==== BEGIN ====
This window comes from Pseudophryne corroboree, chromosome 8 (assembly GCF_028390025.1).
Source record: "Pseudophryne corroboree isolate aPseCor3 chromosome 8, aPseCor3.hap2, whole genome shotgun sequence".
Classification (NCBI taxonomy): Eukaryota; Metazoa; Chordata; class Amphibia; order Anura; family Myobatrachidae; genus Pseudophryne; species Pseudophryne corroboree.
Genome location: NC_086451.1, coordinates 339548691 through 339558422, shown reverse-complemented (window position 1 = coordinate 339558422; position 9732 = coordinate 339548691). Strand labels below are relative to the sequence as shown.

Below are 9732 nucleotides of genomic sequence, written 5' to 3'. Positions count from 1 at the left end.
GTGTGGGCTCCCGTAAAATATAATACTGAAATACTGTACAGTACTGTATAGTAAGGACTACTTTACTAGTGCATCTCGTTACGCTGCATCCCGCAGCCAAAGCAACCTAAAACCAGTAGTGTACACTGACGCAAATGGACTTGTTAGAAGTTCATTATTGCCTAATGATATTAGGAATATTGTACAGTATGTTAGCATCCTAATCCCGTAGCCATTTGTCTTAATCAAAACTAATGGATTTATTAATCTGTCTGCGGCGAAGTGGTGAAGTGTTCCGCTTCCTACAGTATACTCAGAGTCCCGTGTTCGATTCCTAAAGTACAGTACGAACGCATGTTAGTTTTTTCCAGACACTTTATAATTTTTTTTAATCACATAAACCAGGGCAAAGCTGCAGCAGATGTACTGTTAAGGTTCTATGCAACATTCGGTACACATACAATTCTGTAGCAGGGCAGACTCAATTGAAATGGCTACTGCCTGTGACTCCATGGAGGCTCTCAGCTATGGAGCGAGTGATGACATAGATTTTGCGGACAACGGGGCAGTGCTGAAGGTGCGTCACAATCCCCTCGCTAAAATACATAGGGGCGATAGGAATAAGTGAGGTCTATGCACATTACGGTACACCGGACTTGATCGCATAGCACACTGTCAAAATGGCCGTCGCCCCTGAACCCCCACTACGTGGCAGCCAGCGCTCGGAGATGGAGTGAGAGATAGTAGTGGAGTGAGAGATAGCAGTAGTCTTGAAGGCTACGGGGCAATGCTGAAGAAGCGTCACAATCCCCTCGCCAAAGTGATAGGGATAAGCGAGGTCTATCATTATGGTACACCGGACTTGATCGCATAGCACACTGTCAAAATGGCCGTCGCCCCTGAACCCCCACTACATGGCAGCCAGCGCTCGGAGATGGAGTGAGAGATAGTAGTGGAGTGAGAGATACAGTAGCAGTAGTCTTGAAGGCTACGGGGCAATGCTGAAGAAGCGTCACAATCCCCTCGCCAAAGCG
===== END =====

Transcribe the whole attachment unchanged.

This window comes from Pseudophryne corroboree, chromosome 8 (assembly GCF_028390025.1).
Source record: "Pseudophryne corroboree isolate aPseCor3 chromosome 8, aPseCor3.hap2, whole genome shotgun sequence".
Classification (NCBI taxonomy): Eukaryota; Metazoa; Chordata; class Amphibia; order Anura; family Myobatrachidae; genus Pseudophryne; species Pseudophryne corroboree.
Genome location: NC_086451.1, coordinates 339548691 through 339558422, shown reverse-complemented (window position 1 = coordinate 339558422; position 9732 = coordinate 339548691). Strand labels below are relative to the sequence as shown.

Below are 9732 nucleotides of genomic sequence, written 5' to 3'. Positions count from 1 at the left end.
GTGTGGGCTCCCGTAAAATATAATACTGAAATACTGTACAGTACTGTATAGTAAGGACTACTTTACTAGTGCATCTCGTTACGCTGCATCCCGCAGCCAAAGCAACCTAAAACCAGTAGTGTACACTGACGCAAATGGACTTGTTAGAAGTTCATTATTGCCTAATGATATTAGGAATATTGTACAGTATGTTAGCATCCTAATCCCGTAGCCATTTGTCTTAATCAAAACTAATGGATTTATTAATCTGTCTGCGGCGAAGTGGTGAAGTGTTCCGCTTCCTACAGTATACTCAGAGTCCCGTGTTCGATTCCTAAAGTACAGTACGAACGCATGTTAGTTTTTTCCAGACACTTTATAATTTTTTTTAATCACATAAACCAGGGCAAAGCTGCAGCAGATGTACTGTTAAGGTTCTATGCAACATTCGGTACACATACAATTCTGTAGCAGGGCAGACTCAATTGAAATGGCTACTGCCTGTGACTCCATGGAGGCTCTCAGCTATGGAGCGAGTGATGACATAGATTTTGCGGACAACGGGGCAGTGCTGAAGGTGCGTCACAATCCCCTCGCTAAAATACATAGGGGCGATAGGAATAAGTGAGGTCTATGCACATTACGGTACACCGGACTTGATCGCATAGCACACTGTCAAAATGGCCGTCGCCCCTGAACCCCCACTACGTGGCAGCCAGCGCTCGGAGATGGAGTGAGAGATAGTAGTGGAGTGAGAGATAGCAGTAGTCTTGAAGGCTACGGGGCAATGCTGAAGAAGCGTCACAATCCCCTCGCCAAAGTGATAGGGATAAGCGAGGTCTATCATTATGGTACACCGGACTTGATCGCATAGCACACTGTCAAAATGGCCGTCGCCCCTGAACCCCCACTACATGGCAGCCAGCGCTCGGAGATGGAGTGAGAGATAGTAGTGGAGTGAGAGATACAGTAGCAGTAGTCTTGAAGGCTACGGGGCAATGCTGAAGAAGCGTCACAATCCCCTCGCCAAAGCG